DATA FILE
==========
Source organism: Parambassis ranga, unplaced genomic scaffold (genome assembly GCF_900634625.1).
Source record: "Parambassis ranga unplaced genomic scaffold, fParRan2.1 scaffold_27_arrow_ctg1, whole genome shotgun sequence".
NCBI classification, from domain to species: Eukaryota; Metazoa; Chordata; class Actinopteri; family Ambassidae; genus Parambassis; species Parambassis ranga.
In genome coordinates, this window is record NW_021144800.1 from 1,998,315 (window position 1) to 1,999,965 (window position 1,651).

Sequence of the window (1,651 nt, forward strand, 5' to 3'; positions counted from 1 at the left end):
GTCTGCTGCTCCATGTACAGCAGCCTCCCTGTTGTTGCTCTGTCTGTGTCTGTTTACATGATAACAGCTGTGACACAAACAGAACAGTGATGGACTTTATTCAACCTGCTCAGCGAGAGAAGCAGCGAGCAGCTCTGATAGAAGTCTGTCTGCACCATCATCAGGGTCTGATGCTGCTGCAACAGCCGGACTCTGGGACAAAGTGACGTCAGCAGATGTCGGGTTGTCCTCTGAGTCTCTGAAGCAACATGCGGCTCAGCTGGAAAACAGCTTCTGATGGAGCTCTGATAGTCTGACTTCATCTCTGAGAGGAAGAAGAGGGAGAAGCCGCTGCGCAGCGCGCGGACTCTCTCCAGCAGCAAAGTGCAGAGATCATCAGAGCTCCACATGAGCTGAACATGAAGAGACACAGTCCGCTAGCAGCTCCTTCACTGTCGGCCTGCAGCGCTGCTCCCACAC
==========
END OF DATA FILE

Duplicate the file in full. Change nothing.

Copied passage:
Source organism: Parambassis ranga, unplaced genomic scaffold (genome assembly GCF_900634625.1).
Source record: "Parambassis ranga unplaced genomic scaffold, fParRan2.1 scaffold_27_arrow_ctg1, whole genome shotgun sequence".
NCBI classification, from domain to species: Eukaryota; Metazoa; Chordata; class Actinopteri; family Ambassidae; genus Parambassis; species Parambassis ranga.
In genome coordinates, this window is record NW_021144800.1 from 1,998,315 (window position 1) to 1,999,965 (window position 1,651).

Sequence of the window (1,651 nt, forward strand, 5' to 3'; positions counted from 1 at the left end):
GTCTGCTGCTCCATGTACAGCAGCCTCCCTGTTGTTGCTCTGTCTGTGTCTGTTTACATGATAACAGCTGTGACACAAACAGAACAGTGATGGACTTTATTCAACCTGCTCAGCGAGAGAAGCAGCGAGCAGCTCTGATAGAAGTCTGTCTGCACCATCATCAGGGTCTGATGCTGCTGCAACAGCCGGACTCTGGGACAAAGTGACGTCAGCAGATGTCGGGTTGTCCTCTGAGTCTCTGAAGCAACATGCGGCTCAGCTGGAAAACAGCTTCTGATGGAGCTCTGATAGTCTGACTTCATCTCTGAGAGGAAGAAGAGGGAGAAGCCGCTGCGCAGCGCGCGGACTCTCTCCAGCAGCAAAGTGCAGAGATCATCAGAGCTCCACATGAGCTGAACATGAAGAGACACAGTCCGCTAGCAGCTCCTTCACTGTCGGCCTGCAGCGCTGCTCCCACAC